LAGOS, Nigeria (AP) _ Police battled members of an outlawed Moslem sect in the eastern city of Gombe Friday and 11 people were killed, authorities reported.

The Maitatsine sect was outlawed in 1980 after prolonged riots in which 4,200 people perished, including its founder.

National police headquarters in Lagos said three policemen and eight members of the sect were killed in Friday's fighting, and six policemen were wounded and 11 people were arrested.

''Police have dislodged the fanatics,'' the statement said.

The semi-official News Agency of Nigeria reported initially that hundreds of people, including non-combatants, were feared to have been killed in the clash.

The fighting began early Friday when sect leader Yusufu Adamu resisted an attempt by police to arrest him in Gombe's Pantami district, police said.

They did not say whether Adamu was killed, arrested or had escaped.

Reinforcements were sent into Gombe when Adamu's followers fought with police and the battle spread to other parts of the city, the report said.

Police and troops barred entry to Gombe, a city of one million people in Bauchi state about 150 miles from the border with Cameroon. The news agency said trucks packed with families and their belongings were seen leaving the city.

Residents of the Pantami district started fleeing the area last week when the presence of members of the religious sect was noticed, the agency said.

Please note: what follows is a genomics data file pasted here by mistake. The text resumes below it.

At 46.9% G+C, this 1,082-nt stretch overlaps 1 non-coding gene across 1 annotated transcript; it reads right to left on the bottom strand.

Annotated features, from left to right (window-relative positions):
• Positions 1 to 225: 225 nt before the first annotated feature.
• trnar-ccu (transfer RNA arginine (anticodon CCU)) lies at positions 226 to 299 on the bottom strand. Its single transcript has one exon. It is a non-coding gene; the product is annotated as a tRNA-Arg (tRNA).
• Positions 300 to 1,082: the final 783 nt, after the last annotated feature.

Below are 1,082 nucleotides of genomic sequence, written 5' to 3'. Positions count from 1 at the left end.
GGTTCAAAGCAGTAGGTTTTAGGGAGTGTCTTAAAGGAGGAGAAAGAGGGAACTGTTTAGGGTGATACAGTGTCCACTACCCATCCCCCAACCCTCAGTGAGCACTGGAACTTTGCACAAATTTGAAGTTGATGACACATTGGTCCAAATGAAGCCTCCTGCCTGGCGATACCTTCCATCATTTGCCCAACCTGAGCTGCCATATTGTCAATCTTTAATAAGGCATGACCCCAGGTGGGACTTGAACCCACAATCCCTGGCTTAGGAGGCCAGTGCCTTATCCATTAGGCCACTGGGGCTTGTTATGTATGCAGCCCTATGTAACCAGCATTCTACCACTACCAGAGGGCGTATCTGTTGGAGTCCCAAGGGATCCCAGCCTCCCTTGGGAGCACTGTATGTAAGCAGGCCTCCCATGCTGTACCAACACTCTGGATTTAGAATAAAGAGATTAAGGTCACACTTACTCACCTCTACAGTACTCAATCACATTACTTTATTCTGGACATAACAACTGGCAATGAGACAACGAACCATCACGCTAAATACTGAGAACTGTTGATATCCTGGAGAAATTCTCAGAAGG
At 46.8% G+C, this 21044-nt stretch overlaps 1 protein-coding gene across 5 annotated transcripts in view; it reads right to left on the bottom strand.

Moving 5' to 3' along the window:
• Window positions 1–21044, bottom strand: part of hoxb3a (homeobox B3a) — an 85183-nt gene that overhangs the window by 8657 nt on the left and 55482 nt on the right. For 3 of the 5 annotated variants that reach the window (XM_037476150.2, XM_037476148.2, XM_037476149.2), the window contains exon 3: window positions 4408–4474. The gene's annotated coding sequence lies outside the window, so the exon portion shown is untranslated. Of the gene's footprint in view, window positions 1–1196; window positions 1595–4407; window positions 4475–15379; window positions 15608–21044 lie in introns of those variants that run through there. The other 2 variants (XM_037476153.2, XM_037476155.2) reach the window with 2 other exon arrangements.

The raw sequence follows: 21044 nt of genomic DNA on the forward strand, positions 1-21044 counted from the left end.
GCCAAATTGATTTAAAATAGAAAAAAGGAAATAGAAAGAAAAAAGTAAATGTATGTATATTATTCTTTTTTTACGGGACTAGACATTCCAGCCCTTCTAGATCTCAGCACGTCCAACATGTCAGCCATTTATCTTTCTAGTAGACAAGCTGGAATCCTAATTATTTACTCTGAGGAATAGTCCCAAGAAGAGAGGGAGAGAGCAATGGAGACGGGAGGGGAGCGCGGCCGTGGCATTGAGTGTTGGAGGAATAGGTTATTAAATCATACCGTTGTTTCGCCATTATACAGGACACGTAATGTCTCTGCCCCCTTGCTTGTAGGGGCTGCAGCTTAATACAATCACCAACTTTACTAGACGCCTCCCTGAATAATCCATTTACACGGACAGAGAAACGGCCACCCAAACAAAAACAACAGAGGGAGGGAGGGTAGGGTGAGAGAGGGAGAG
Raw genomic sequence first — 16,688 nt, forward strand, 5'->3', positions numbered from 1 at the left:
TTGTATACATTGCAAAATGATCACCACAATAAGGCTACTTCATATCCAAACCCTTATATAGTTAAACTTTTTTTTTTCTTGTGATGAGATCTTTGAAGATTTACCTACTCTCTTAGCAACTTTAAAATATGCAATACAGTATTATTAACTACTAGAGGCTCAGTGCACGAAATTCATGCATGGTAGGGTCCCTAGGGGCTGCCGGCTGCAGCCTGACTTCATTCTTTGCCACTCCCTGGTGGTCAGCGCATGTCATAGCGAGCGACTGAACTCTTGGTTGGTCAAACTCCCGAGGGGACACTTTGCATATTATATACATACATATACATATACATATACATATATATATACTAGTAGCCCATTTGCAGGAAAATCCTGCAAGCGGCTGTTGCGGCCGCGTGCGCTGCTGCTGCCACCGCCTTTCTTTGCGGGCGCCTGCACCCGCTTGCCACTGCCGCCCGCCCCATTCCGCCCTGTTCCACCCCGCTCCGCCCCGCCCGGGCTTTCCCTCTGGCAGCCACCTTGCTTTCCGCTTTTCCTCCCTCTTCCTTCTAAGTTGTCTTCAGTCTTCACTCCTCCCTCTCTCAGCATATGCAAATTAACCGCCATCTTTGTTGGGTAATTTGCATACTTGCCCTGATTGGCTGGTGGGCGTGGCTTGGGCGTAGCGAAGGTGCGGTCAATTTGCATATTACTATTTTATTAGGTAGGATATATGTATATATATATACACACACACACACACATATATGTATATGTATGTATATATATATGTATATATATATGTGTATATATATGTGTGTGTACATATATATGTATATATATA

The Maitatsine sect was outlawed after 10 days of religious rioting in Kano, 200 miles northeast of Gombe, which is the center of the Islamic faith in Nigeria.

Among the 4,200 people killed in 1980 was the sect's founder, Alhaji Marwa Maitatsine, a self-proclaimed prophet of Islam who rejected the teachings of the religion's founder, Mohammed.

He came from Cameroon and preached a form of Islam that rejects all things modern. His main following was among immigrants from other West African countries.

More than 500 people were killed in clashes between police and rioters from the sect in October 1982 at Maiduguri, about 175 miles northest of Gombe, and in the northwestern city of Kaduna and in Kano.

The most recent rioting took 534 lives, by police count, in the northeastern city of Jimeta in March 1984. Nigerian newspapers put the toll at more than 700.

Members of the sect have been seen during riots sprinkling themselves with ''magic dust,'' which they believed made them immune to gunfire.